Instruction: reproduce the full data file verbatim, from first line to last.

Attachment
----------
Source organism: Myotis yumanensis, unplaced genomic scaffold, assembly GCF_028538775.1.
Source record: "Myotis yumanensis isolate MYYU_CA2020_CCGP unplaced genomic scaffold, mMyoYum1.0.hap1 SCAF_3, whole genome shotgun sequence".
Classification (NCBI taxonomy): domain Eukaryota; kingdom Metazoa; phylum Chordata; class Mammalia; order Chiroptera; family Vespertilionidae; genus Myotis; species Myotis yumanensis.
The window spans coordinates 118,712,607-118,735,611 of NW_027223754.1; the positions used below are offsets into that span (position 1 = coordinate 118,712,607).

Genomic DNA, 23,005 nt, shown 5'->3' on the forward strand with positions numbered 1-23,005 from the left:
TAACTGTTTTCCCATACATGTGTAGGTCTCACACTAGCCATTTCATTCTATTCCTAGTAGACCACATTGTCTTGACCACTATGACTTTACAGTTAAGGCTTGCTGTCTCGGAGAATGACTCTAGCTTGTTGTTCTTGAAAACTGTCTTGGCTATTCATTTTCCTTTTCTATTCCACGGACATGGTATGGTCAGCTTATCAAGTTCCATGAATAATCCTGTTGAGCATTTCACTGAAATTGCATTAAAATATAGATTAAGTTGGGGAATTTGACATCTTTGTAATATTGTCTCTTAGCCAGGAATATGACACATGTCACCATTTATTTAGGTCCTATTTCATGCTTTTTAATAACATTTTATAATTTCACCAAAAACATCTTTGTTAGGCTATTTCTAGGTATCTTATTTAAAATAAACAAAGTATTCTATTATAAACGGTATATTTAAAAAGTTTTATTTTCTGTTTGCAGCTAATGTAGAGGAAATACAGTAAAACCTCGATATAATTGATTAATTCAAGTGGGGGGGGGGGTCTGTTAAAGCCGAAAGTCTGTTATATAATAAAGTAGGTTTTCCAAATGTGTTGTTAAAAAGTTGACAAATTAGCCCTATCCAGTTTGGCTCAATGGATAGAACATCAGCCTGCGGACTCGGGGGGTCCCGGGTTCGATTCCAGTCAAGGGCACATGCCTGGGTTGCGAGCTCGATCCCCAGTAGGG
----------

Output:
Source organism: Myotis yumanensis, unplaced genomic scaffold, assembly GCF_028538775.1.
Source record: "Myotis yumanensis isolate MYYU_CA2020_CCGP unplaced genomic scaffold, mMyoYum1.0.hap1 SCAF_3, whole genome shotgun sequence".
Classification (NCBI taxonomy): domain Eukaryota; kingdom Metazoa; phylum Chordata; class Mammalia; order Chiroptera; family Vespertilionidae; genus Myotis; species Myotis yumanensis.
The window spans coordinates 118,712,607-118,735,611 of NW_027223754.1; the positions used below are offsets into that span (position 1 = coordinate 118,712,607).

Genomic DNA, 23,005 nt, shown 5'->3' on the forward strand with positions numbered 1-23,005 from the left:
TAACTGTTTTCCCATACATGTGTAGGTCTCACACTAGCCATTTCATTCTATTCCTAGTAGACCACATTGTCTTGACCACTATGACTTTACAGTTAAGGCTTGCTGTCTCGGAGAATGACTCTAGCTTGTTGTTCTTGAAAACTGTCTTGGCTATTCATTTTCCTTTTCTATTCCACGGACATGGTATGGTCAGCTTATCAAGTTCCATGAATAATCCTGTTGAGCATTTCACTGAAATTGCATTAAAATATAGATTAAGTTGGGGAATTTGACATCTTTGTAATATTGTCTCTTAGCCAGGAATATGACACATGTCACCATTTATTTAGGTCCTATTTCATGCTTTTTAATAACATTTTATAATTTCACCAAAAACATCTTTGTTAGGCTATTTCTAGGTATCTTATTTAAAATAAACAAAGTATTCTATTATAAACGGTATATTTAAAAAGTTTTATTTTCTGTTTGCAGCTAATGTAGAGGAAATACAGTAAAACCTCGATATAATTGATTAATTCAAGTGGGGGGGGGGGTCTGTTAAAGCCGAAAGTCTGTTATATAATAAAGTAGGTTTTCCAAATGTGTTGTTAAAAAGTTGACAAATTAGCCCTATCCAGTTTGGCTCAATGGATAGAACATCAGCCTGCGGACTCGGGGGGTCCCGGGTTCGATTCCAGTCAAGGGCACATGCCTGGGTTGCGAGCTCGATCCCCAGTAGGG